Sir Frank and Claire Williams to leave roles at Williams F1 team
Famous F1 family to depart the team after this weekend's Italian GP after 43 years at the helm and total of 16 world championships
By James Galloway
Last Updated: 03/09/20 9:49pm
Sir Frank Williams and his daughter Claire will leave their roles at the Williams team – and step away from Formula 1 - after this weekend's Italian GP.
The historic chapter-closing move comes a fortnight after the famous Grove outfit was sold to US investment firm, Dorilton Capital.
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The Grove team will continue to run under the Williams name into its new era, but will no longer be run by the family.
Sir Frank, who founded the outfit with Sir Patrick Head in 1977, has been one of the most successful team principals/owners in history with seven drivers' and nine constructors' championships.
Claire has been in day-to-day control since 2013 in the role of deputy team principal. She first joined the team in an official capacity in 2002.
She said the new owners had encouraged them to continue on but they had decided it was the right time to step away, having secured the team's future via the sale and signed the new Concorde Agreement.
"With the future of the team now secured, this feels like the appropriate time for us to step away from the sport," said Claire Williams.
"As a family, we have always prioritised Williams. We have demonstrated that by our recent actions with the Strategic Review process and we believe now is the right time to hand over the reins and give the new owners the opportunity to take the team into the future.
"We have been in this sport for more than four decades. We are incredibly proud of our track record and the legacy we leave behind. We have always been in it for the love of it, for the pure pleasure of going motor racing, so this is not a decision that we have taken lightly but after much reflection and as a family.
I wouldn't be where I am today without Frank and Claire. They gave me my shot in F1, like they have done for so many drivers, engineers, mechanics and countless others over the years. Thank you for everything. We'll keep driving like hell to honour the Williams name.— George Russell (@GeorgeRussell63) September 3, 2020
"We are greatly appreciative of Dorilton's encouragement to continue, but in them we know the team will be in good hands and the Williams name will live on. This may be the end of an era for Williams as a family-run team, but it is the beginning of a new era for Williams Racing and we wish them much success in the future."
Williams have finished bottom of the standings in each of the past two seasons and are the only outfit without a point so far in 2020.
Williams said she was stepping away from her role "with a heavy heart", having hoped to continue the family lineage before a number of factors - including the impact of the coronavirus - forced them to consider an outright sale earlier this year.
"I have taken the decision to step away from the team in order to allow Dorilton a fresh start as the new owners. It has not been an easy decision but it's one I believe to be right for all involved," she said.
"I have been enormously privileged to have grown up in this team and in the wonderful world that is Formula 1. I have loved every minute and will be forever grateful for the opportunities it has given me. But it's also an incredibly challenging sport and I now want to see what else the world holds for me. Most importantly, I want to spend time with my family."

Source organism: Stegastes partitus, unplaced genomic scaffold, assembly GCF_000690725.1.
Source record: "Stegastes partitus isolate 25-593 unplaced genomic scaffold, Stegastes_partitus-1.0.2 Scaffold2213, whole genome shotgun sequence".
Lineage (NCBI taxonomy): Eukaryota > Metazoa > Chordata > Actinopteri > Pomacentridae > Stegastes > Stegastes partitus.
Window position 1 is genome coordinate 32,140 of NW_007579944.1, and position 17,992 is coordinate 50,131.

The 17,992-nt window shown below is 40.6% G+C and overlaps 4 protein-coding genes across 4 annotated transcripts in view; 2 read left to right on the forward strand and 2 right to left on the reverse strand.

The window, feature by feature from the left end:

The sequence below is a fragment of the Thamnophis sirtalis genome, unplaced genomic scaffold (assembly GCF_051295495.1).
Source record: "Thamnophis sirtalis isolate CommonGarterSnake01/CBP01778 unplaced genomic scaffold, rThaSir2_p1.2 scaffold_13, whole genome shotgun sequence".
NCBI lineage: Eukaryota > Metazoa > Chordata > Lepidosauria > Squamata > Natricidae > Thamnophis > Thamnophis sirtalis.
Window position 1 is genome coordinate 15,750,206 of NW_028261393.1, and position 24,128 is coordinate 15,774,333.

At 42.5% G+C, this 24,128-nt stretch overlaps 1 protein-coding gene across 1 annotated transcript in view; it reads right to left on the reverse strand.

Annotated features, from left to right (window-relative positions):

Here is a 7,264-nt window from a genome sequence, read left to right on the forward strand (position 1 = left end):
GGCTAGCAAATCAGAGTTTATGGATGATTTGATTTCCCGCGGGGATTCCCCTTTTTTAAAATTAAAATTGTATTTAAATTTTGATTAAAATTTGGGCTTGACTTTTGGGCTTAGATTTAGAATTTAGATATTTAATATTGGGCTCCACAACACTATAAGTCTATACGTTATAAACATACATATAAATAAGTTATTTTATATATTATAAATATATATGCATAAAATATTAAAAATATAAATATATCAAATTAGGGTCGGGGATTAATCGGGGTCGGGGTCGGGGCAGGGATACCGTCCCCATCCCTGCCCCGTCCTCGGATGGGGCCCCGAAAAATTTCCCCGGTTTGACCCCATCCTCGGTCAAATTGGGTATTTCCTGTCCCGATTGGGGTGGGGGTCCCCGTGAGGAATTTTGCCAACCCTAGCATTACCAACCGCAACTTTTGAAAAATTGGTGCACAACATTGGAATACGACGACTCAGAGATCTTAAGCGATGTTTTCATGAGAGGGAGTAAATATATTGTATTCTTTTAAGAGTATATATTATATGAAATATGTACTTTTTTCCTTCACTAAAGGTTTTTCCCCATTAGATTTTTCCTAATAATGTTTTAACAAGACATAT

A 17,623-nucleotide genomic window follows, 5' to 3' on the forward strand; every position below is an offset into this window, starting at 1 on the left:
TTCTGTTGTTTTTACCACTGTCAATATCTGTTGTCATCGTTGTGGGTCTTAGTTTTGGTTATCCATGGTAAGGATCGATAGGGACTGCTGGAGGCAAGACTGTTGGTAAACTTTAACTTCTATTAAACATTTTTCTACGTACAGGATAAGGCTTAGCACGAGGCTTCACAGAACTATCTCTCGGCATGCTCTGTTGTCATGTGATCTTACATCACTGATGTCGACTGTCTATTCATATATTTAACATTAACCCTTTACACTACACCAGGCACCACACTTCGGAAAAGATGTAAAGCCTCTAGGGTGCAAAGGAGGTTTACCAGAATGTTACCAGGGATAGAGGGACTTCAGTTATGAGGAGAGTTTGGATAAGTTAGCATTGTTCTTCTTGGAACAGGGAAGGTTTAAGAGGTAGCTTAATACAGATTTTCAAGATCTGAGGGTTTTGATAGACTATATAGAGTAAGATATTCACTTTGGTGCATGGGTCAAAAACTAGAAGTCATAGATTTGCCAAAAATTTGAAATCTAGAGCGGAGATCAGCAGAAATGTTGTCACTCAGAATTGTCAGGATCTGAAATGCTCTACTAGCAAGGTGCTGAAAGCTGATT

Williams leaves lasting F1 legacy
Sir Frank, now 78, first became involved in F1 in 1969 and his first venture, Frank Williams Racing Cars, saw him run customer Brabham chassis.
The current team - Williams Grand Prix Engineering - was formed in 1977 with Williams running the operation and Head serving as technical director.
Originally operating out of an old carpet warehouse in Oxfordshire, Williams won their first race with Clay Regazzoni at the 1979 British GP and their first drivers' title the following year with Australia's Alan Jones.
A road car accident in March 1986 resulted in Williams sustaining a spinal cord injury that left him tetraplegic.
Williams continued at the helm of the team and they won a total of seven world titles in the 1980s - four constructors' and three drivers' - before adding nine more between 1992 and 1997.
Although Jacques Villeneuve's championship in 1997 remains their last title triumph, the team won races with BMW power in the early 2000s. But an eight-year victory drought followed from 2004 before Pastor Maldonado took an unlikely victory at the 2012 Spanish GP, the team's last success.
A switch to Mercedes engines for the start of F1's hybrid-turbo era coincided with strong third-place constructors' finishes in 2014 and 2015, but they have slipped backwards since then and finished bottom of the standings in each of the past two seasons.
But, despite the recent difficulties, the team and family have remained hugely popular and admired.
"On behalf of Frank and the Williams family, I would like to say how incredibly grateful and humbled we are for the support we have enjoyed over the years, from our friends in the paddock to the many fans around the world," added Claire Williams.
"But mostly, we would like to thank our team. People who have worked at Williams in the past and present.
"They are the true warriors of this team and have made it what it is and we wish them well. Formula 1 has been our life for so long and now it's time for a new chapter in our lives to begin."